It is a hard thing to watch your friend fade away. It is the hardest thing I can imagine—to see day by day as she slips from the world of the living into the long night of silence. She is still with me now, at my side, but I know beyond doubt that she is losing her battle with cancer and old age. Her 15th birthday is coming up next month, and I know that we will not see her 16th together. Sofia, my beautiful brown puppy turned beautiful gray dog—where has the time gone?
She has been with me now for so long that I cannot fathom what life will be like without her. She has been with me through the best and worst of times, through days when I didn’t want to go on and days that I wished would never end. Through moving across the continent three times. Through desert summers and Midwest winters. Through lonely nights when the sound of her snoring was the most comforting sound I ever heard. Through all these days and nights, it has always been Sofia.
Our relationship has grown since those early puppy days, when I didn’t understand very well how to relate to her. I wanted things my own way. Why get up so early to go for a walk? Why run so fast and chase rabbits? (She never caught any). Why destroy the furniture when she’s left alone? For a long time I failed to see things her way. But in the end she got through to me, with her patience, with her persistence, with her deep brown eyes. And though I think we understand one another pretty well now, there is still something in her that eludes me.
I know without her I would not be the person I am. Whatever patience I have has come partially from her. And whatever respect for animals and the natural world I possess is a direct product of my friendship with Sofia. It was her eyes looking back at me that I saw that day, at the Arizona State Fair petting zoo. In pigs and cows and sheep, I saw Sofia looking back at me. Giving up meat was the easiest decision I ever made, the only decision I could even imagine, once that realization hit me.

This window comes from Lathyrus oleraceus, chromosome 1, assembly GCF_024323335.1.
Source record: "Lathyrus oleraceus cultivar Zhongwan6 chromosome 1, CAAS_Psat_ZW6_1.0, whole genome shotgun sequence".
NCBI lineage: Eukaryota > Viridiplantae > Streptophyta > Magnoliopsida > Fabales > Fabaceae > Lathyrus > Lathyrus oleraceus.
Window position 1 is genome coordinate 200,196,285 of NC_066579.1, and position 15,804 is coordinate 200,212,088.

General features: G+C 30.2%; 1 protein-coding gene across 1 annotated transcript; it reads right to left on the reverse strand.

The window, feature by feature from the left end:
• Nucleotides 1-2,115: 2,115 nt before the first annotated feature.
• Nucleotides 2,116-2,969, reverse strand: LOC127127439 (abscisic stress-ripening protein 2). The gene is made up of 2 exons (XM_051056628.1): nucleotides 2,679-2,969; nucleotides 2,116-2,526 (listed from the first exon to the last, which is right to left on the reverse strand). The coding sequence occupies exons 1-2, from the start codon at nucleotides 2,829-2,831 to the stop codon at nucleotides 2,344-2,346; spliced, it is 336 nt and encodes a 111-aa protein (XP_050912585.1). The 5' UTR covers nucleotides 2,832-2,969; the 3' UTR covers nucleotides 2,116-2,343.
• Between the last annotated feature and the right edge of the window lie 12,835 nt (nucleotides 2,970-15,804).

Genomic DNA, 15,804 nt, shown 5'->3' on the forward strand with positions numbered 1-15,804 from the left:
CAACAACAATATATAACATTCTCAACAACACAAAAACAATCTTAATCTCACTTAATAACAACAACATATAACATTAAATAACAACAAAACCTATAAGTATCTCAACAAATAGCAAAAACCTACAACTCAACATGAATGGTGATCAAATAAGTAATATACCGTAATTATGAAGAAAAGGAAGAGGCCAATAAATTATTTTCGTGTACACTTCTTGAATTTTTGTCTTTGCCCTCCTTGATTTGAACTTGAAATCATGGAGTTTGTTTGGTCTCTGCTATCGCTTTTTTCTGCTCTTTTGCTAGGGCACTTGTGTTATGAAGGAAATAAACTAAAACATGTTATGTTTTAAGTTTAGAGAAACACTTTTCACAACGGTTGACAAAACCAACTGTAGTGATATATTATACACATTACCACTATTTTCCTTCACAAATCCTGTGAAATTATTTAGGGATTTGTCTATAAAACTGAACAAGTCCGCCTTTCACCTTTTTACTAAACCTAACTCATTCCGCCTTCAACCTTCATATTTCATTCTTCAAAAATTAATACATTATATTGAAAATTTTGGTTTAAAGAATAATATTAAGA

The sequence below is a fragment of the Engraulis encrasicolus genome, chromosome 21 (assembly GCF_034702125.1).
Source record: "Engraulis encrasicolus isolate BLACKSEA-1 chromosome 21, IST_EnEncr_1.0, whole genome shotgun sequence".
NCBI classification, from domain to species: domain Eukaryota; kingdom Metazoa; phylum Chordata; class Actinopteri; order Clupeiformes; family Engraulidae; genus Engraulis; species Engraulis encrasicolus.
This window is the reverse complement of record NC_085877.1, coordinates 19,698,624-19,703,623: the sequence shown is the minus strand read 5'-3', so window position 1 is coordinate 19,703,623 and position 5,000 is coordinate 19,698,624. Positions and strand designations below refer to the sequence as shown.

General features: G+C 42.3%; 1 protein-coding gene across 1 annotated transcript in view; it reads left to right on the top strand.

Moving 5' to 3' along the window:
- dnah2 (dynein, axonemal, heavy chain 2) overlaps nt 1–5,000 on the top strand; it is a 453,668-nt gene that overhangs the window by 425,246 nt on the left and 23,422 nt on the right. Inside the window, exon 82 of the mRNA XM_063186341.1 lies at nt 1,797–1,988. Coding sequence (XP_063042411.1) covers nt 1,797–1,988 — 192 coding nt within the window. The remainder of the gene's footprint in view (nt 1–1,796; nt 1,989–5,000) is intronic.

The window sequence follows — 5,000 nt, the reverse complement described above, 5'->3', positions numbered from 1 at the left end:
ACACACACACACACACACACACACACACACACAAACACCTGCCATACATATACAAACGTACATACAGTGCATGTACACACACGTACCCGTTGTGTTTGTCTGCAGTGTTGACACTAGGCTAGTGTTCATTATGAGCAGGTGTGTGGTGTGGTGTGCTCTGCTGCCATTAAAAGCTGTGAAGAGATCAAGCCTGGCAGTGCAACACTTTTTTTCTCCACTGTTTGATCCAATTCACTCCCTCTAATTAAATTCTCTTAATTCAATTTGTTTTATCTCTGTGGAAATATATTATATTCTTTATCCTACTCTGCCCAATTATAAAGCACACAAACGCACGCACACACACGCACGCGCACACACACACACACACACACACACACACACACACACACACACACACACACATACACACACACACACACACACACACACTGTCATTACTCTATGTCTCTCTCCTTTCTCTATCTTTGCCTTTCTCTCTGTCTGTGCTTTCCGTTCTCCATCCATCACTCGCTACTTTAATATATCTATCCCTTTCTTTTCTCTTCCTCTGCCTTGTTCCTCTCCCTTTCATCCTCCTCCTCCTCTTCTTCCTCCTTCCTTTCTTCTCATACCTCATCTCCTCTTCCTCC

I have said that watching her grow old and battle cancer is a hard thing. But the hardest thing is still to come, ahead of us and approaching like the call of fate. Even now it is present with me, clouding my days. In all likelihood, and against everything in me, I know that it will be my decision that will end Sofia’s life. Whatever the case of her final illness, at some point she will need me to decide the right time to say goodbye. This will be the worst day of my life.
And all along, this is what the two of us have been headed for, from that day so many years ago when her thoughtless owner dumped a box of puppies in front of the Target in San Gabriel, California. I sometimes wonder if this painful truth is what keeps some people from caring more about animals, especially those animals we have domesticated. It is a melancholy fate that haunts all our dealings with our canine friends, this crushing weight that makes us responsible for their life and death. Who indeed could bear to have human friends if we knew that we would have decide their last day on earth?
I hope that when that time comes, I can view an easy death as my last kindness to Sofia. And I hope that somehow she knows how much I love her. I am looking over at her now as she wakes up from sleep, shakes off, and paces around her bed looking for the right spot to lie down. She wonders, I think, why I am so sad. Perhaps it is best that I cannot explain it. Summer is gone; fall is here; winter is coming.
Stefan Dolgert is a graduate student in the Department of Political Science.
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